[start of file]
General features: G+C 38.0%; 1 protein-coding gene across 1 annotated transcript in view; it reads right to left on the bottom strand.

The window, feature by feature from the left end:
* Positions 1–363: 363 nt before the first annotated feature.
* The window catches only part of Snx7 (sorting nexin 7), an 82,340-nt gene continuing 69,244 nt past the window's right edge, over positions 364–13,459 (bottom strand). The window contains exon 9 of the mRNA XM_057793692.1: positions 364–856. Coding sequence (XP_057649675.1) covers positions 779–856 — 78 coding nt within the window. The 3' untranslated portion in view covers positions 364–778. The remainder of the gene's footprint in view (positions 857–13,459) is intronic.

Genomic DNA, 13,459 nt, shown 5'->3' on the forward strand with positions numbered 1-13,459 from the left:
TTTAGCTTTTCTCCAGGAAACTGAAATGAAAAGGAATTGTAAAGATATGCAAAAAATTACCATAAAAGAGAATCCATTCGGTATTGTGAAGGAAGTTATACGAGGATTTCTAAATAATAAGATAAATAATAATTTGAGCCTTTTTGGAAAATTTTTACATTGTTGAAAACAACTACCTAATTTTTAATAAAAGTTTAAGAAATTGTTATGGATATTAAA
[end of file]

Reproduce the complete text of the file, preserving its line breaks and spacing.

General features: G+C 38.0%; 1 protein-coding gene across 1 annotated transcript in view; it reads right to left on the bottom strand.

The window, feature by feature from the left end:
* Positions 1–363: 363 nt before the first annotated feature.
* The window catches only part of Snx7 (sorting nexin 7), an 82,340-nt gene continuing 69,244 nt past the window's right edge, over positions 364–13,459 (bottom strand). The window contains exon 9 of the mRNA XM_057793692.1: positions 364–856. Coding sequence (XP_057649675.1) covers positions 779–856 — 78 coding nt within the window. The 3' untranslated portion in view covers positions 364–778. The remainder of the gene's footprint in view (positions 857–13,459) is intronic.

Genomic DNA, 13,459 nt, shown 5'->3' on the forward strand with positions numbered 1-13,459 from the left:
TTTAGCTTTTCTCCAGGAAACTGAAATGAAAAGGAATTGTAAAGATATGCAAAAAATTACCATAAAAGAGAATCCATTCGGTATTGTGAAGGAAGTTATACGAGGATTTCTAAATAATAAGATAAATAATAATTTGAGCCTTTTTGGAAAATTTTTACATTGTTGAAAACAACTACCTAATTTTTAATAAAAGTTTAAGAAATTGTTATGGATATTAAA